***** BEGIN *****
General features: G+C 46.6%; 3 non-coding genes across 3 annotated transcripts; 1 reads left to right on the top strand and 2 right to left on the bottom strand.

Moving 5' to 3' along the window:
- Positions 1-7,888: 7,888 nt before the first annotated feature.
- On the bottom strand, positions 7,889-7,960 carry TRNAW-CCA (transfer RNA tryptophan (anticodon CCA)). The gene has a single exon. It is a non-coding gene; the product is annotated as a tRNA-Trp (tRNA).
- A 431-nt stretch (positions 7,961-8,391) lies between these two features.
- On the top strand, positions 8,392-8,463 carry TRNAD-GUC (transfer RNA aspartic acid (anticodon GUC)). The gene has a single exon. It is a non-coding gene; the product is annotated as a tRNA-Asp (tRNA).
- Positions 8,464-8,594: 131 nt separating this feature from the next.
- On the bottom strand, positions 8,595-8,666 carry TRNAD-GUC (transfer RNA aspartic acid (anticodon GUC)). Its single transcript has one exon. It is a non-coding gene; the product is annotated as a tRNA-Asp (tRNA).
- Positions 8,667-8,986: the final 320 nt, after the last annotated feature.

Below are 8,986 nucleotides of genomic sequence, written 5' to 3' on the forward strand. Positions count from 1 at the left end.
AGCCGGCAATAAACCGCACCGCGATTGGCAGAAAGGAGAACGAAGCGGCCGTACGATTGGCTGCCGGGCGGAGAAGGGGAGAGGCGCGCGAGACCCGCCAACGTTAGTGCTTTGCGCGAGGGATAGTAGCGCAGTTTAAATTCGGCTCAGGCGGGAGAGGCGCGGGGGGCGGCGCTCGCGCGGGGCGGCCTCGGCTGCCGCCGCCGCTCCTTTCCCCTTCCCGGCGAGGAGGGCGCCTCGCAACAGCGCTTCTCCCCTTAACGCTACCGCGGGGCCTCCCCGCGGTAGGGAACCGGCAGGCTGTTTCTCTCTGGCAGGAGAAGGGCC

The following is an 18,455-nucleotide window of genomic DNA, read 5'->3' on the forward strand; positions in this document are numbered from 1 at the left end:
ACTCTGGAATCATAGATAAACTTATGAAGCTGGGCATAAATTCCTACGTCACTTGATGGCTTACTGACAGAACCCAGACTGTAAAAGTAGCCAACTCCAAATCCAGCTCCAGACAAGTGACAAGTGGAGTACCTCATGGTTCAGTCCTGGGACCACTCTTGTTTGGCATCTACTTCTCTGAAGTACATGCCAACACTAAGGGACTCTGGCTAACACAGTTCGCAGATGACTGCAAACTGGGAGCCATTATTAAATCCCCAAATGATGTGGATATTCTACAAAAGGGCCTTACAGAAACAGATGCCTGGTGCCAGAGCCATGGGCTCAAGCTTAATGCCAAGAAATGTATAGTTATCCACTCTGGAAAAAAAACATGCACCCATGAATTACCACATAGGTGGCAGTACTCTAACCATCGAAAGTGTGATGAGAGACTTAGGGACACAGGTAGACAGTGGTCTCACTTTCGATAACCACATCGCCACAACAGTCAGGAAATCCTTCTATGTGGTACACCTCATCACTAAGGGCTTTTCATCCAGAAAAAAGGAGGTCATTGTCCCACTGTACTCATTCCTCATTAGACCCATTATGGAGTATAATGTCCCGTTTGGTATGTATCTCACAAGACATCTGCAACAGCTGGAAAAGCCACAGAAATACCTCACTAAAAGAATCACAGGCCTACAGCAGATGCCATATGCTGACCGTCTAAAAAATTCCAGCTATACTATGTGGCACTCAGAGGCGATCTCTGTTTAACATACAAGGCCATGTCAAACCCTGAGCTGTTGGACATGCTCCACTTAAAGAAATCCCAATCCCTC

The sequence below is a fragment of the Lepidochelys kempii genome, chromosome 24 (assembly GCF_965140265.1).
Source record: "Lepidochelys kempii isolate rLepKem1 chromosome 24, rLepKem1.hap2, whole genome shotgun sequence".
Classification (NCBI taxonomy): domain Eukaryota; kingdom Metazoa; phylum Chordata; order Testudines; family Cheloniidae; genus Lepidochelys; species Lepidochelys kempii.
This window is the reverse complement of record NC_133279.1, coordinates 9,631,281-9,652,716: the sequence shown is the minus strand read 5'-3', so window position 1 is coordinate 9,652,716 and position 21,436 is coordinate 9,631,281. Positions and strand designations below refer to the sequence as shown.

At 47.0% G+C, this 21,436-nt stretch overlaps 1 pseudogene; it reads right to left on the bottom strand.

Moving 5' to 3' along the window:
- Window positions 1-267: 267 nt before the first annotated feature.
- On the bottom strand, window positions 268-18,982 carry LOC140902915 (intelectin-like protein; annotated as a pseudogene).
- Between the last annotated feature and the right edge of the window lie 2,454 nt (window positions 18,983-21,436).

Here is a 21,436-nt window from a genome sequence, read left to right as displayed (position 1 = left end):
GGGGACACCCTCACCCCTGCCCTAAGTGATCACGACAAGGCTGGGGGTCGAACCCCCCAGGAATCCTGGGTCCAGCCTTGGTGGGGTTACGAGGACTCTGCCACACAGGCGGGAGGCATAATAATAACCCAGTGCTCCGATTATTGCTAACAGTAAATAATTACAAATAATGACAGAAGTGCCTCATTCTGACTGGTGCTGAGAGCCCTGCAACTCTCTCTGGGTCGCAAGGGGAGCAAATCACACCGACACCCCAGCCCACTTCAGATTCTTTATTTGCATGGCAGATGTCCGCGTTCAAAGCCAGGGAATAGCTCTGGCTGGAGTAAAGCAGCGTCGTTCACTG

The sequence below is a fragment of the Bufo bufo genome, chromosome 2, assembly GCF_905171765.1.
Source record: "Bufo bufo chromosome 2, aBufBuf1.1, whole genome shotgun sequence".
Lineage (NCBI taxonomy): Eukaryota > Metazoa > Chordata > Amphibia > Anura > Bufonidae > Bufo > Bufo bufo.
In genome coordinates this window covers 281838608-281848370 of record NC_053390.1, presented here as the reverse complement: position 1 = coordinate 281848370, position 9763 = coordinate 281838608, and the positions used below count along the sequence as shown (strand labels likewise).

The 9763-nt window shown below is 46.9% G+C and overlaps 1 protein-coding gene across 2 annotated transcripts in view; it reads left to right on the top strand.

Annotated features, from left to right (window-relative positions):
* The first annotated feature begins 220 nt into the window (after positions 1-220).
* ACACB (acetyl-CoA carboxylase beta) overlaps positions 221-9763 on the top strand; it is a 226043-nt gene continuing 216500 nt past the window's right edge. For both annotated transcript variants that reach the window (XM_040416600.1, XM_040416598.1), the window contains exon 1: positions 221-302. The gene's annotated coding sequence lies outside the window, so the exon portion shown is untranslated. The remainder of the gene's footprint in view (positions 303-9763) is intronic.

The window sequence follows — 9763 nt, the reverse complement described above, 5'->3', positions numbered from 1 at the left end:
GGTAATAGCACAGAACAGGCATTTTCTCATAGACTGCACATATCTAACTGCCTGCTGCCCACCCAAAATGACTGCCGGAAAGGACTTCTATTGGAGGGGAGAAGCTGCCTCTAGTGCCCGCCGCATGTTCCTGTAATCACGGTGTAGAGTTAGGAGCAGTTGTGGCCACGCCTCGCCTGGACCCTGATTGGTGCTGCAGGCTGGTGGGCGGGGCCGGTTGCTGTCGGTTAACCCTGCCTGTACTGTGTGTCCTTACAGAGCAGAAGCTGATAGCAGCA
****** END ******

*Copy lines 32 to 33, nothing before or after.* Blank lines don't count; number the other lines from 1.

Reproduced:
* ACACB (acetyl-CoA carboxylase beta) overlaps positions 221-9763 on the top strand; it is a 226043-nt gene continuing 216500 nt past the window's right edge. For both annotated transcript variants that reach the window (XM_040416600.1, XM_040416598.1), the window contains exon 1: positions 221-302. The gene's annotated coding sequence lies outside the window, so the exon portion shown is untranslated. The remainder of the gene's footprint in view (positions 303-9763) is intronic.

The window sequence follows — 9763 nt, the reverse complement described above, 5'->3', positions numbered from 1 at the left end: